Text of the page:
I’m Wanita – movie review

What a woman! As the saying goes, they broke the mould when they created her, as shown in Matthew Walker’s documentary I’m Wanita. The Wanita of the title likes to be known as Australia’s queen of honky-tonk. In her late 40s, she’s autistic, a binge drinker, a smoker and a prostitute of 18 years who loves God. She swears like a trooper and is kind to all in need, especially the homeless.

Her mother left her father when Wanita was two or three years old. At that tender age, her obsession with country and western music began. Wanita ran away from home at 15 and made it to Tamworth at 19, where she has stayed. Twice married, she has a grown daughter of her own, Ellymay, from whom she is estranged. How she came to be with a Turkish man (25 years older than she is) by the name of “Bubba” is a story in itself.

Wanita’s obsession with making it as a singer songwriter underpins this film. She wants to record in Nashville and, ideally, meeting her idol Loretta Lynne. None other than the winner of 22 Golden Guitar Awards, Kasey Chambers, calls her “a hell of a singer”. But unlike Chambers, Wanita has never really succeeded with her singing career … and the question has to be asked “why not?” The answer gets down to focus, or the lack of it, as she appears to be all over the shop.

She’s unashamedly an enthusiast who insists on doing things her way, but her renegade appeal also has a dark edge. It’s often difficult for those closest to her to work with her. She can’t seem to concentrate on one thing for any length of time and, as we see some way into the picture, her drinking can be a curse. Wanita does get her chance to travel to the US – to Sun Studios in Memphis, to work with jazz musos in New Orleans and finally to Nashville. But things don’t go smoothly.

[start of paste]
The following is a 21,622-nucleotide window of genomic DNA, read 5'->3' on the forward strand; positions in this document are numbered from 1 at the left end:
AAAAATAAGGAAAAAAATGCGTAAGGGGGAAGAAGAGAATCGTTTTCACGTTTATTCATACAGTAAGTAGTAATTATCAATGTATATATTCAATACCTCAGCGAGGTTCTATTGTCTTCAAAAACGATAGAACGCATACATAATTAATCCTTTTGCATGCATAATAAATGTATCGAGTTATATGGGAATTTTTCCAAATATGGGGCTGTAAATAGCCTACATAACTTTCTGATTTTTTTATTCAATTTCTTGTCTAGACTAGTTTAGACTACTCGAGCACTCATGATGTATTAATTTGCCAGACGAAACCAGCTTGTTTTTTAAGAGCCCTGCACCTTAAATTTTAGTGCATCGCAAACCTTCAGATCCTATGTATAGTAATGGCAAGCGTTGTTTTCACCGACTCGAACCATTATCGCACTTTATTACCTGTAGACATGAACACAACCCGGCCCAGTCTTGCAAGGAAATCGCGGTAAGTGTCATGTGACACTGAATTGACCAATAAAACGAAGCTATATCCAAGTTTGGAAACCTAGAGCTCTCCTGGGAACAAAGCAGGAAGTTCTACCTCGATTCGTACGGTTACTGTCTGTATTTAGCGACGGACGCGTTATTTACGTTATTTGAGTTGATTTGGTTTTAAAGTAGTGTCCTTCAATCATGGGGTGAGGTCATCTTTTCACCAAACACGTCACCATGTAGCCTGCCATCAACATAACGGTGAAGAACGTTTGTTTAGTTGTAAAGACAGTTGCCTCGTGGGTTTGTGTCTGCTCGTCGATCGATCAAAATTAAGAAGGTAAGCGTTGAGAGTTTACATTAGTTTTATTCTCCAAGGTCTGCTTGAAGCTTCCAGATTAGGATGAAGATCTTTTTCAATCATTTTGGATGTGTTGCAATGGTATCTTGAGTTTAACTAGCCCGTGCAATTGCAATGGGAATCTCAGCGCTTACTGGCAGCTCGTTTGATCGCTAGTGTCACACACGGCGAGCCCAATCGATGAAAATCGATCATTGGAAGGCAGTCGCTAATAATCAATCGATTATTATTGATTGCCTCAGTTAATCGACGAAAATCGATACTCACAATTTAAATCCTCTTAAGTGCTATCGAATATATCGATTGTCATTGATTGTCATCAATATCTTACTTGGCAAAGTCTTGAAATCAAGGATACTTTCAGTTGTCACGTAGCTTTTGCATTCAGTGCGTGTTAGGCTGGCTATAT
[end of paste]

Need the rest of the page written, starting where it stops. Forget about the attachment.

The documentary charts Wanita’s meandering path, complete with interviews with family (Ellymay and devoted, but frustrated Bubba) and friends/fellow musicians. They include a man named Archer who becomes her “bagman”; and a woman called Gleny Rae Virus, who doubles as her manager. We also get to see and hear the raw Wanita.

I’m Wanita is shot fly-on-the-wall style by director Walker. He appears to apply no filters. The camera just keeps rolling. Even phone conversations are recorded. For all her foibles, I desperately wanted Wanita to succeed but it’s unclear whether she will.  In fact, far from it, for she can be spectacular and, alternately, a train wreck. Instability is her middle name. And that’s why she’s such a good subject for a documentary feature.

Wanita is unique, frustrating and talented.  If I’m Wanita was a narrative feature I’d say it stretched credibility. As a doco, it’s utterly compelling.

Alex First

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